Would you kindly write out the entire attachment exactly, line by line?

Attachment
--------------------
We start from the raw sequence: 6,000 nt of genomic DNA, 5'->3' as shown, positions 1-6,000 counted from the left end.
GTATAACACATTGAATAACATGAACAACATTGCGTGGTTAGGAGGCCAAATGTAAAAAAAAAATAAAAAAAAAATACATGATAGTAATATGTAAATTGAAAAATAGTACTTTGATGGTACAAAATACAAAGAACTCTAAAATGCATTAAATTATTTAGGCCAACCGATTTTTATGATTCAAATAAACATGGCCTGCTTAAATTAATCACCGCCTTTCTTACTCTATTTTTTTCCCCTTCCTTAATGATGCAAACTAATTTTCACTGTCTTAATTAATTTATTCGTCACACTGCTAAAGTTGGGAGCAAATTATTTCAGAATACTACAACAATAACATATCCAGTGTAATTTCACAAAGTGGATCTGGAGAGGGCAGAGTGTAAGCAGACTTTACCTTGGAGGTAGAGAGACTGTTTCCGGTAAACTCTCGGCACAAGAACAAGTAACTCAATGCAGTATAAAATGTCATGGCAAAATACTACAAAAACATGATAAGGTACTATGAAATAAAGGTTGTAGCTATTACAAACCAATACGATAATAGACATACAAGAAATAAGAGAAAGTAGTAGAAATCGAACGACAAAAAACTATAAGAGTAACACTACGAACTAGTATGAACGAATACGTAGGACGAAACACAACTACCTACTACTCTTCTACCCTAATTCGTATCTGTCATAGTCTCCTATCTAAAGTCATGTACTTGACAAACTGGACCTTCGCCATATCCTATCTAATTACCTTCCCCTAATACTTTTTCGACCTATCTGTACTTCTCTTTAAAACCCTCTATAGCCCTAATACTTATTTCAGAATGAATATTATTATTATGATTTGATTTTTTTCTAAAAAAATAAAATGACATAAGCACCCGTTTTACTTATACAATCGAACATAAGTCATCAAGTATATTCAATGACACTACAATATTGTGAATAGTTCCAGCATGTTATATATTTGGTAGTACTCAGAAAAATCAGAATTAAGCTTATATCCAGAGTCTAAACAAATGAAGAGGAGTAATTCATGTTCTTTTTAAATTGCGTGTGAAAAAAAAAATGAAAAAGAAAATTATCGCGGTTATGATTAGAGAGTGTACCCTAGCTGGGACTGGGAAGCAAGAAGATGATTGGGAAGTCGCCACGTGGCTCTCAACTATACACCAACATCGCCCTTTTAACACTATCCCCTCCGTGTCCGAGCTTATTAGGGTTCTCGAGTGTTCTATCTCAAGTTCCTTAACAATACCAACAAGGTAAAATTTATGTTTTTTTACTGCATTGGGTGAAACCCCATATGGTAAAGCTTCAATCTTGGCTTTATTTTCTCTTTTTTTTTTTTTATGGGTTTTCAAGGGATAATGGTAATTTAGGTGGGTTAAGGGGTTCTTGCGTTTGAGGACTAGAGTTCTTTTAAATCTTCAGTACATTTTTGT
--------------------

We start from the raw sequence: 6,000 nt of genomic DNA, 5'->3' as shown, positions 1-6,000 counted from the left end.
GTATAACACATTGAATAACATGAACAACATTGCGTGGTTAGGAGGCCAAATGTAAAAAAAAAATAAAAAAAAAATACATGATAGTAATATGTAAATTGAAAAATAGTACTTTGATGGTACAAAATACAAAGAACTCTAAAATGCATTAAATTATTTAGGCCAACCGATTTTTATGATTCAAATAAACATGGCCTGCTTAAATTAATCACCGCCTTTCTTACTCTATTTTTTTCCCCTTCCTTAATGATGCAAACTAATTTTCACTGTCTTAATTAATTTATTCGTCACACTGCTAAAGTTGGGAGCAAATTATTTCAGAATACTACAACAATAACATATCCAGTGTAATTTCACAAAGTGGATCTGGAGAGGGCAGAGTGTAAGCAGACTTTACCTTGGAGGTAGAGAGACTGTTTCCGGTAAACTCTCGGCACAAGAACAAGTAACTCAATGCAGTATAAAATGTCATGGCAAAATACTACAAAAACATGATAAGGTACTATGAAATAAAGGTTGTAGCTATTACAAACCAATACGATAATAGACATACAAGAAATAAGAGAAAGTAGTAGAAATCGAACGACAAAAAACTATAAGAGTAACACTACGAACTAGTATGAACGAATACGTAGGACGAAACACAACTACCTACTACTCTTCTACCCTAATTCGTATCTGTCATAGTCTCCTATCTAAAGTCATGTACTTGACAAACTGGACCTTCGCCATATCCTATCTAATTACCTTCCCCTAATACTTTTTCGACCTATCTGTACTTCTCTTTAAAACCCTCTATAGCCCTAATACTTATTTCAGAATGAATATTATTATTATGATTTGATTTTTTTCTAAAAAAATAAAATGACATAAGCACCCGTTTTACTTATACAATCGAACATAAGTCATCAAGTATATTCAATGACACTACAATATTGTGAATAGTTCCAGCATGTTATATATTTGGTAGTACTCAGAAAAATCAGAATTAAGCTTATATCCAGAGTCTAAACAAATGAAGAGGAGTAATTCATGTTCTTTTTAAATTGCGTGTGAAAAAAAAAATGAAAAAGAAAATTATCGCGGTTATGATTAGAGAGTGTACCCTAGCTGGGACTGGGAAGCAAGAAGATGATTGGGAAGTCGCCACGTGGCTCTCAACTATACACCAACATCGCCCTTTTAACACTATCCCCTCCGTGTCCGAGCTTATTAGGGTTCTCGAGTGTTCTATCTCAAGTTCCTTAACAATACCAACAAGGTAAAATTTATGTTTTTTTACTGCATTGGGTGAAACCCCATATGGTAAAGCTTCAATCTTGGCTTTATTTTCTCTTTTTTTTTTTTTATGGGTTTTCAAGGGATAATGGTAATTTAGGTGGGTTAAGGGGTTCTTGCGTTTGAGGACTAGAGTTCTTTTAAATCTTCAGTACATTTTTGT